• The cell membrane protects the cell’s physical integrity. In the case of animal cells (which lack cell walls), the cell membrane binds the cell together by encapsulating the cytoplasm and organelles inside it.
  • The cell membrane physically divides internal components (eukaryotic cells’ organelles) from the external environment. The cell membrane shields the cell from some of the hazardous substances found in its surroundings.
  • It also prevents the loss of valuable biological macromolecules retained within the cell by the plasma membrane.
  • A cell membrane is composed of proteins and lipids. A cell membrane contains three types of proteins: structural proteins, transport proteins, and glycoproteins. These maintain cell structure and form, transport substances across the membrane, and send messages between cells.
  • Cell membranes frequently include receptor sites for certain biochemicals such as hormones, neurotransmitters, and immunological proteins. This allows the cell to perceive and interpret signals from the extracellular environment.
  • Cell membranes are selectively permeable and enclose cells (within the cell wall in the case of plant cells and prokaryotic cells). That is, the structure of these membranes allows certain particles, such as molecules, but not others, to flow through the membrane and therefore into or out of the cell.
  • The process by which cells ingest molecules by engulfing them is known as endocytosis. The plasma membrane forms a tiny inward distortion termed an invagination, which captures the material to be delivered. Endocytosis is the process by which solid particles (“cell eating” or phagocytosis), tiny molecules and ions (“cell drinking” or pinocytosis), and macromolecules are internalized. Endocytosis is a type of active transport since it requires energy.

Conclusion – Cell Membrane

The cell membrane is the outermost layer in animal cell that separates the interior of the cell from the outside environment. It consists of a lipid bilayer that is semipermeable. The cell membrane functions to regulates the transport of materials entering and exiting the cell.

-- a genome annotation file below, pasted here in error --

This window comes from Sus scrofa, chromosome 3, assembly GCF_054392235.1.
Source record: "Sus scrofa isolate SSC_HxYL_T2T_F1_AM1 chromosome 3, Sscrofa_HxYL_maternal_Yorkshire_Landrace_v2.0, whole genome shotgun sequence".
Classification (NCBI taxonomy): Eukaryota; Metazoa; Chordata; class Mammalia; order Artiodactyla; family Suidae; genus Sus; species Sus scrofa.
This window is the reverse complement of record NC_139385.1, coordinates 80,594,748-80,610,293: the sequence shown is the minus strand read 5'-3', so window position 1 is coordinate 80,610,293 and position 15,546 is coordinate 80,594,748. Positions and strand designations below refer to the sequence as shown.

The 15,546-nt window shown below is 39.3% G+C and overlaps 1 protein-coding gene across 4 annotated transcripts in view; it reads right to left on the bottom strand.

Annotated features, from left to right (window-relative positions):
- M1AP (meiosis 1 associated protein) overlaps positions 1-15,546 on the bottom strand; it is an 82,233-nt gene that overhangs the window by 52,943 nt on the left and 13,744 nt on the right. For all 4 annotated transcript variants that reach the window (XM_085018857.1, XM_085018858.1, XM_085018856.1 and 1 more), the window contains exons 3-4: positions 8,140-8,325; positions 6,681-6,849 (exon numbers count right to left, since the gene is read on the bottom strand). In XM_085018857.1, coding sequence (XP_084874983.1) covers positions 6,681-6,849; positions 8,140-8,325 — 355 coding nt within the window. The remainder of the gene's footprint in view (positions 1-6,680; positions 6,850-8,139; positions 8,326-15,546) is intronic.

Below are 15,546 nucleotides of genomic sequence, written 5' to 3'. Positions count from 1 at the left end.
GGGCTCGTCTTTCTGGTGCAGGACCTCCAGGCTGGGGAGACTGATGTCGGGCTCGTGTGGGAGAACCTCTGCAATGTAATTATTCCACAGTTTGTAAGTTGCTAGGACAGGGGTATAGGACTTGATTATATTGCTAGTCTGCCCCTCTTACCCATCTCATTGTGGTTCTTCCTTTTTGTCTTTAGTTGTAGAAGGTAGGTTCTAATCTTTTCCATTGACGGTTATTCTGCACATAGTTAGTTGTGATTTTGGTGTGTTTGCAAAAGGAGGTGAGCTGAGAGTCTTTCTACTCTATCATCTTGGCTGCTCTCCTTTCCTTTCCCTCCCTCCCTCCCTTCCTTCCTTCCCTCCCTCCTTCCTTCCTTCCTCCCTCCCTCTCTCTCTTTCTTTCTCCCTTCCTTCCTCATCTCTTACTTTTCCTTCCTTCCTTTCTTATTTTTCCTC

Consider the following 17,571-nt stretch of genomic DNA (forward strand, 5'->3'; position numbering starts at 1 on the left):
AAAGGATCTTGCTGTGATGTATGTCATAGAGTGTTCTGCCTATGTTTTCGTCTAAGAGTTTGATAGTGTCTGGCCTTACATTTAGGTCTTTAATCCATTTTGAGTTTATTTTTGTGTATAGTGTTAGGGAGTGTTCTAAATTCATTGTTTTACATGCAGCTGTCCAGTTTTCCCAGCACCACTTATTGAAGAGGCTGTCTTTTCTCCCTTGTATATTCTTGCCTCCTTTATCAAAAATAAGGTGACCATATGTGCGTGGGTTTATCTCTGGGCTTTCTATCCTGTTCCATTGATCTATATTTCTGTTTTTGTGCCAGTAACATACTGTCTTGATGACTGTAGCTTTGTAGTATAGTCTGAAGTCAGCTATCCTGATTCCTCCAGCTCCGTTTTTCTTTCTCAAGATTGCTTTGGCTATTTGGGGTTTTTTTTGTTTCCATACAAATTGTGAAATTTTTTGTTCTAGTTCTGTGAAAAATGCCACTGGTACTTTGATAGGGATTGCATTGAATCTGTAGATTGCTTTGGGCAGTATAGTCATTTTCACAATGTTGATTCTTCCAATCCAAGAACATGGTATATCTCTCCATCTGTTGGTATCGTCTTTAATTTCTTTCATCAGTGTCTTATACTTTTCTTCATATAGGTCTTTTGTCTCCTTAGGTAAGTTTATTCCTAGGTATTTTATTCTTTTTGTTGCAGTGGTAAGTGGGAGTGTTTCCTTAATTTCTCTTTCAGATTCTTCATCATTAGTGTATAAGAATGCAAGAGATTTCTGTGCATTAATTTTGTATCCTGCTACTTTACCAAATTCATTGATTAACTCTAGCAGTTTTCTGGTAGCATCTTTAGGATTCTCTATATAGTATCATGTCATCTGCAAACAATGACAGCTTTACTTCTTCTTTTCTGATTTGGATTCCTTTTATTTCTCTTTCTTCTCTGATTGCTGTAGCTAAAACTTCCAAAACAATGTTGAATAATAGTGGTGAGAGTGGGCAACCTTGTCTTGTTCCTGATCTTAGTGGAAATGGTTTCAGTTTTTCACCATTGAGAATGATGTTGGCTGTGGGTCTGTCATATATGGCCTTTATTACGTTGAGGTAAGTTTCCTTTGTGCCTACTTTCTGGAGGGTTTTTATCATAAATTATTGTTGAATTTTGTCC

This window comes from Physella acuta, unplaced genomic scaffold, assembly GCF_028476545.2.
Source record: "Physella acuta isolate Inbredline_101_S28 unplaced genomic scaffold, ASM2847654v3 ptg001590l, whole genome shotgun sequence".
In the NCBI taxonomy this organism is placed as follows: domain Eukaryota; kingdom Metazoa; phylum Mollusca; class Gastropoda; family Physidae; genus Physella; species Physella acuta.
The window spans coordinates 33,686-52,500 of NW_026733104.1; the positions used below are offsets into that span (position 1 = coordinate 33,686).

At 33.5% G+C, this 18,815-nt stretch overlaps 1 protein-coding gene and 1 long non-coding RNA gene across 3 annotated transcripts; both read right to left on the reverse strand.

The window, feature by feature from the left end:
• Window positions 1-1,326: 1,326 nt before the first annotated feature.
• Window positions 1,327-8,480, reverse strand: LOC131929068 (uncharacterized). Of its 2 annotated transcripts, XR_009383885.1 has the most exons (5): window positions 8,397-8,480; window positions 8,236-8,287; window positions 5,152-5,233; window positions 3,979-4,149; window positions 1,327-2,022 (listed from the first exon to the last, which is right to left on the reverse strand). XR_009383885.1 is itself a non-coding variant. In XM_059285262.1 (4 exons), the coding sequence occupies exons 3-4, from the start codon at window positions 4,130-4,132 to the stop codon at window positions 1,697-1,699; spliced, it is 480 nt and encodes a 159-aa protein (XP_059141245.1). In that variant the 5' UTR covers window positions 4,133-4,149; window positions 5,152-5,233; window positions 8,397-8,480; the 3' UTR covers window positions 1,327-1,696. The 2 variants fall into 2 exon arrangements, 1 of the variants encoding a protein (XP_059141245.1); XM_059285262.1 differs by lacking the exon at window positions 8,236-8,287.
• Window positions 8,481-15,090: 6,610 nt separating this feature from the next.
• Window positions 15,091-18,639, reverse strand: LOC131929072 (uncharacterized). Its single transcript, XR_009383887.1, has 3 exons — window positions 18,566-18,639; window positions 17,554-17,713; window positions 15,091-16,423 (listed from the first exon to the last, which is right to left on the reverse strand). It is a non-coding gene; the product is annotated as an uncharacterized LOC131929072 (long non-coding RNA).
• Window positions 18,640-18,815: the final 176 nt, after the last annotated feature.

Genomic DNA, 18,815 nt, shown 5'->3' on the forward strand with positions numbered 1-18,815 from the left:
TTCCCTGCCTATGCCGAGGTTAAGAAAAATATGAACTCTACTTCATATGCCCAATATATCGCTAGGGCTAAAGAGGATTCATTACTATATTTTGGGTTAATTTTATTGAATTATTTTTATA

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FAQ’s – Cell Membrane

What is the Function of the Cell Membrane?

The cell membrane regulates the entry and exit of substances, maintaining the cell’s internal environment and facilitating communication and signaling between cells.

How is the Cell Membrane Structured?

The cell membrane is composed of a phospholipid bilayer with embedded proteins, cholesterol, and carbohydrates that provide fluidity, flexibility, and specificity in function.

Can you Explain the Fluid Mosaic Model of the Cell Membrane?

The fluid mosaic model describes the cell membrane as a fluid combination of phospholipids, cholesterol, and proteins that move freely and serve various functions, including transport and signaling.

What Role do Proteins Play in the Cell Membrane?

Membrane proteins function in transport, as receptors for signal transduction, as anchors for cell structure and shape, and in facilitating cell to cell communication.

 How does the Cell Membrane Contribute to Homeostasis?

The cell membrane maintains homeostasis by controlling the substances that enter and leave the cell, ensuring optimal conditions for the cell’s functions.

Where do Chromosomes Reside in a Cell? Explain What they do? 

They are situated in the cell’s nucleus, and each chromosome contains genes that are responsible for some attribute or characteristic. These genes pass these characteristics down from parents to kids.

Which Chemical is Found in Both the Cell Membrane and Space?  

Ethanolamine, present in all Earth’s cell membranes, was also detected in space. It’s vital for genetic and metabolic processes due to its composition of oxygen, nitrogen, hydrogen, carbon, phosphorus, and sulfur.

What is Cytoplasm?

The cytoplasm is the live component of the protoplasm between the plasma membrane and the nucleus.

What is the Boundary called in Each Cell?

The cell membrane, also known as the plasma membrane, is the border of the cell. The cell membrane shields the cell or its inner components from the outside environment. It gives the cell form and a distinct structure.

Is the Cell Membrane Hydrophobic or Hydrophilic?

All cell membrane lipids are amphipathic, with a hydrophilic polar end and a hydrophobic nonpolar end. This dual nature attracts water on the outer layer and repels it on the inner layer.

Why is Cell Membrane Semi-permeable?

The cell membrane is semi permeable as it allows selective entry of solute through the cell.

What is Cell Membrane Structure and Function?

The cell membrane is composed of a phospholipid bilayer with embedded proteins. It regulates the passage of substances in and out of the cell, maintains cell shape and integrity, and facilitates cell communication.

What is the Difference Between Cell Wall and Cell Membrane?

The cell wall offers structural support and protection in plant, fungal, and bacterial cells, while the cell membrane regulates substance passage and maintains cell integrity with its phospholipid bilayer structure.